Below is an update on what else we have been up to lately:

IMG_0626
Matt McIntyre aerifying the Practice Fairway
IMG_0773
Sand topdressing on 15 green

 

 

 

 

 

IMG_0770
6 Green mid-topdressing.  A heavy blanket!

 

 

 

 

 

 

 

Before the November snows came, we finished aerification and our annual winter application of plant protectants to playing surfaces and green surrounds.  Right after Thanksgiving, a heavy blanket of sand was applied to greens to act as a blanket and insulate the crowns of the plant against winter temperatures.  The last course focus was on removing as many leaves as possible from the course, either through mulching or sweeping.  The leaves that were swept will be placed into our compost piles, creating some great soil to use on future projects around Elcona.

IMG_0606
Growth blanket on the practice tee

We also pulled the growth blanket off of the practice tee.  The thought behind trying this blanket was to see if it created better late season conditions for seed germination, and we observed some positive results.  Next March when the weather breaks we will be utilizing the cover on additional areas that need better turf coverage.

IMG_0765
Tulip tree right of 2 snapped by high winds

The day before Thanksgiving Mother Nature blessed us with quite the wind storm, severely damaging a few trees on the course, although none that were critical to the playability of the golf course.  We have started our planned annual tree work on the course, of which I will cover in greater detail in my next blog post.

IMG_0653
Collar dam removal, back right of 13 green

The staff and I were able to complete a couple of small projects around the course before the ground froze.  An area on the back of 13 green was lowered a bit to better allow surface water to drain properly off of the green.  The back tee on number 1 was also reshaped a bit, creating additional playing area at the front of the tee, while improving the look next to the landscaped area behind it.  We will continue to work on this tee complex, as well as 9 and 15 tee complexes when the ground thaws next spring.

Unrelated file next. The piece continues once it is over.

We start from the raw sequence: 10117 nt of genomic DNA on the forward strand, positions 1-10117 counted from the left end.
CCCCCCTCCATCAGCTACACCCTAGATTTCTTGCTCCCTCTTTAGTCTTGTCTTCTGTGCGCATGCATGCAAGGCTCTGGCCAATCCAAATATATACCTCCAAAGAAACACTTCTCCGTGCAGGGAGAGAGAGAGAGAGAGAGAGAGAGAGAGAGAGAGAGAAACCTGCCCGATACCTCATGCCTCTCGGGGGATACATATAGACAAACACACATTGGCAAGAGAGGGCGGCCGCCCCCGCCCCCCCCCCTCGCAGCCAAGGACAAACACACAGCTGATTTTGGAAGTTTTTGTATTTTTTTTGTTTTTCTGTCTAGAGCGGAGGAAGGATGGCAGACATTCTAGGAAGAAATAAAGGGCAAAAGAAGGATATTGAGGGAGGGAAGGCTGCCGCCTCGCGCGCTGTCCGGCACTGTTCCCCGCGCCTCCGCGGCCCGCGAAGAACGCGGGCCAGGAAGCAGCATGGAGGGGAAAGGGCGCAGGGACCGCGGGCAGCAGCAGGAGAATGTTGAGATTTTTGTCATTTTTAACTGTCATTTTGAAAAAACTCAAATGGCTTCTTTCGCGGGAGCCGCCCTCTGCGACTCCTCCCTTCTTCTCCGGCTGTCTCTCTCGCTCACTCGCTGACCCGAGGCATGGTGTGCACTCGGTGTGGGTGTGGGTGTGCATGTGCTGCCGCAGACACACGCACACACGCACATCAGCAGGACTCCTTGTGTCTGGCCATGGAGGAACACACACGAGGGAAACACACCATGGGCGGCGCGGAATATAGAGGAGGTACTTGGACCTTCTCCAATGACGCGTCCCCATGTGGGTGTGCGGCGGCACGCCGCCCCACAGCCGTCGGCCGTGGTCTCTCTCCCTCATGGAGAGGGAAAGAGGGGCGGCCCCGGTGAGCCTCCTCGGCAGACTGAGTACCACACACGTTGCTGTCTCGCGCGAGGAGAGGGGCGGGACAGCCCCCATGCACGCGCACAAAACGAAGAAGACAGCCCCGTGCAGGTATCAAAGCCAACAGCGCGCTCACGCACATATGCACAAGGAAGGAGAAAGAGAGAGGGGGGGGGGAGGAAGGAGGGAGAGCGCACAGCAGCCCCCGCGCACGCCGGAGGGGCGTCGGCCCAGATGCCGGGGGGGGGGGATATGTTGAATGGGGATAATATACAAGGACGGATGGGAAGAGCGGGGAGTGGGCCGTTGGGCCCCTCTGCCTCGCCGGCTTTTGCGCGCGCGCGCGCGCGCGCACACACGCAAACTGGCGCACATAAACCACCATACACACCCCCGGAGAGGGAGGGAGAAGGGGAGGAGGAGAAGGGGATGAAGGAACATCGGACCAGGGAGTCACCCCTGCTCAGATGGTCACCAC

I hope that each of you have a safe and enjoyable holiday season with the ones you love.  I know I am looking forward to an exciting 2020 season here at Elcona.

IMG_0141

Ryan

 

 

Course Notes, 10/11/19

IMG_0569.jpgAerification season, for the most part, is now behind us.  Many of you have shared my sentiments that this was the best stretch of weather we have had to complete aerification in a long time.  Greens have healed nicely for being aerified one week ago and fairways are well on their way.

IMG_0552.jpg
16 Green, 10/4/19
IMG_0591.jpg
16 Green, 10/11/19

 

 

 

 

 

While I have blogged a few times about the benefits of aerification (the USGA has a great video you can watch here), below are 2 video links that demonstrate the processes we aerified both fairways and greens.

Greens Aerification           Fairway Aerification

To some of you, it comes as no surprise I am some what of a math and science nerd.  Below are a few facts about the last 14 days out on the golf course:

  • 7,668,000 holes were made on the green surfaces at a 1.5″x 2″ spacing, impacting 12.63% of the surface